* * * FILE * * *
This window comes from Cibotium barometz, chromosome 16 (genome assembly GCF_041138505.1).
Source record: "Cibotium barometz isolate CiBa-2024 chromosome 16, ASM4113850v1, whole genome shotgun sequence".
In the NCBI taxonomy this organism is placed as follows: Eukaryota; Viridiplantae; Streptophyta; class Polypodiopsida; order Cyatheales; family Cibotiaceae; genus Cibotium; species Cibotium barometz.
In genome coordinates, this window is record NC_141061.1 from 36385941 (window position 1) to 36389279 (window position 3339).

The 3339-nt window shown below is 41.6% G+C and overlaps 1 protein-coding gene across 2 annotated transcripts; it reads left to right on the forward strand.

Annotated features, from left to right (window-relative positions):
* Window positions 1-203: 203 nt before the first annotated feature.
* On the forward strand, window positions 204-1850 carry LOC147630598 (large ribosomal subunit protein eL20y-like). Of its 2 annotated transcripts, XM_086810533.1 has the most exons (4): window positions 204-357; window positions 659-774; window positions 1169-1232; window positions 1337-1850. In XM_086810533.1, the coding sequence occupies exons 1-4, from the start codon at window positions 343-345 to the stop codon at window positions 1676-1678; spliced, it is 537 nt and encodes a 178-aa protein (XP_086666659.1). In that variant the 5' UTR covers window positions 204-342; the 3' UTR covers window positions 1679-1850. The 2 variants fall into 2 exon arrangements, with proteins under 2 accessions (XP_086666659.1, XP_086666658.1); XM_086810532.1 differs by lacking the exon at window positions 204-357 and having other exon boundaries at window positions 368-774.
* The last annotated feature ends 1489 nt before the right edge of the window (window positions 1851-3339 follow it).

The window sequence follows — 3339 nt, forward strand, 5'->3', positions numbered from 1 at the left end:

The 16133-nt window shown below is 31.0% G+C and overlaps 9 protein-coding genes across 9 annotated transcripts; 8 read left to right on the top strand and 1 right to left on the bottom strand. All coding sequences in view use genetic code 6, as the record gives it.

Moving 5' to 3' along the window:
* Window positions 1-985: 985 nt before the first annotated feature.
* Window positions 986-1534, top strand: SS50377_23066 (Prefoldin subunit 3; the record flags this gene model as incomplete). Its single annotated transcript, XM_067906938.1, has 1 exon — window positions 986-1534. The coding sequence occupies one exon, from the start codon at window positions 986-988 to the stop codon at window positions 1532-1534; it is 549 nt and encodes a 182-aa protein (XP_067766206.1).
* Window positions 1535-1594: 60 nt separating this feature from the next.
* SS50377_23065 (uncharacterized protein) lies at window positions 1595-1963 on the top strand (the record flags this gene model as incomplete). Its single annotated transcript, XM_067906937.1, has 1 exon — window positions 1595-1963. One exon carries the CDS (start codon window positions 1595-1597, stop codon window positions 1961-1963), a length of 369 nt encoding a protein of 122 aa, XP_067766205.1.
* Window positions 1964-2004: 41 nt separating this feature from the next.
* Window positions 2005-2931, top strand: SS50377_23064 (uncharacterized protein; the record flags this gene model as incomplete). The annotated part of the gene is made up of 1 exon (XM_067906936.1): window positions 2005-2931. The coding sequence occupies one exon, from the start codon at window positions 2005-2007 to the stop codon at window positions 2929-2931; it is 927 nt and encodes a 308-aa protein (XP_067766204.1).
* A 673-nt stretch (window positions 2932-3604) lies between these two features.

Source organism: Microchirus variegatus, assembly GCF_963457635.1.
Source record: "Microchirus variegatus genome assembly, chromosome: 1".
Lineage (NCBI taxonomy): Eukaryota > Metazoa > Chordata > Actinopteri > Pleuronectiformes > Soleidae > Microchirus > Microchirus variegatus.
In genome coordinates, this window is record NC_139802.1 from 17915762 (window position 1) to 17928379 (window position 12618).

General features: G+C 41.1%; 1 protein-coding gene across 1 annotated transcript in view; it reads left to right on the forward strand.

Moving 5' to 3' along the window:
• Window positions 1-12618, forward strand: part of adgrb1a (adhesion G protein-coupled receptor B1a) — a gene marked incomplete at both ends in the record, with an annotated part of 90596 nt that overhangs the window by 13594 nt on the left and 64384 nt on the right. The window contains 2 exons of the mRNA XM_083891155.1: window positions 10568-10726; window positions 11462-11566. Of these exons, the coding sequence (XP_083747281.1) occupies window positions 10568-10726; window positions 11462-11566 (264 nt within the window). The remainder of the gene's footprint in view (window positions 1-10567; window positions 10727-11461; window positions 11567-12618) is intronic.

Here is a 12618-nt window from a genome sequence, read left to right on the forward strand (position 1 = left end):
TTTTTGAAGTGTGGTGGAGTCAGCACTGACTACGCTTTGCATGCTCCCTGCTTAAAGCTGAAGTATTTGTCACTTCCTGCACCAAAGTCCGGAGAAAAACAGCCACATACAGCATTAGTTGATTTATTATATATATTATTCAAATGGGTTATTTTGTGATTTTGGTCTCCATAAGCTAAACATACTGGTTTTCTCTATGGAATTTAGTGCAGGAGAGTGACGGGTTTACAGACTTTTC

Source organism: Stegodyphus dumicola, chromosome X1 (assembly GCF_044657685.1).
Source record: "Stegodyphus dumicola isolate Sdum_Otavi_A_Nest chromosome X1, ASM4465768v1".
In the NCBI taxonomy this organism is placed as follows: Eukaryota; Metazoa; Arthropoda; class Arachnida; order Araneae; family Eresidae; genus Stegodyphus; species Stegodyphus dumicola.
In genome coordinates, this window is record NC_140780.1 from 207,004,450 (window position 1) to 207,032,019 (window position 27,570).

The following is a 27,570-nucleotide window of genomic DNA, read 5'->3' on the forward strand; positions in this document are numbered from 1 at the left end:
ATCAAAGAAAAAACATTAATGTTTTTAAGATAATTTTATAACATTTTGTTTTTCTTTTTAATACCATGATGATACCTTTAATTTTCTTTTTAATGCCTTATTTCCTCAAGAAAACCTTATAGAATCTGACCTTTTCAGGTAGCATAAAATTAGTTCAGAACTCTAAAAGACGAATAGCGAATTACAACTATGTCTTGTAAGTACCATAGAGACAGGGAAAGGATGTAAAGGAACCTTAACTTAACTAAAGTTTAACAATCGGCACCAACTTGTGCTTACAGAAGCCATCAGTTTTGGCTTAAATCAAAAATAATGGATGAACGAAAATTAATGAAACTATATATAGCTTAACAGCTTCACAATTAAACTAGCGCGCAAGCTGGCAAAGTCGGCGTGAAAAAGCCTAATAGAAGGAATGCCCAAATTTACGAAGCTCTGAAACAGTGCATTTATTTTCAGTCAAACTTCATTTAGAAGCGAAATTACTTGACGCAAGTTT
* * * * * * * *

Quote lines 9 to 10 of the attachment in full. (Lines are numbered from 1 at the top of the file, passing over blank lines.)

* The last annotated feature ends 1489 nt before the right edge of the window (window positions 1851-3339 follow it).

The window sequence follows — 3339 nt, forward strand, 5'->3', positions numbered from 1 at the left end: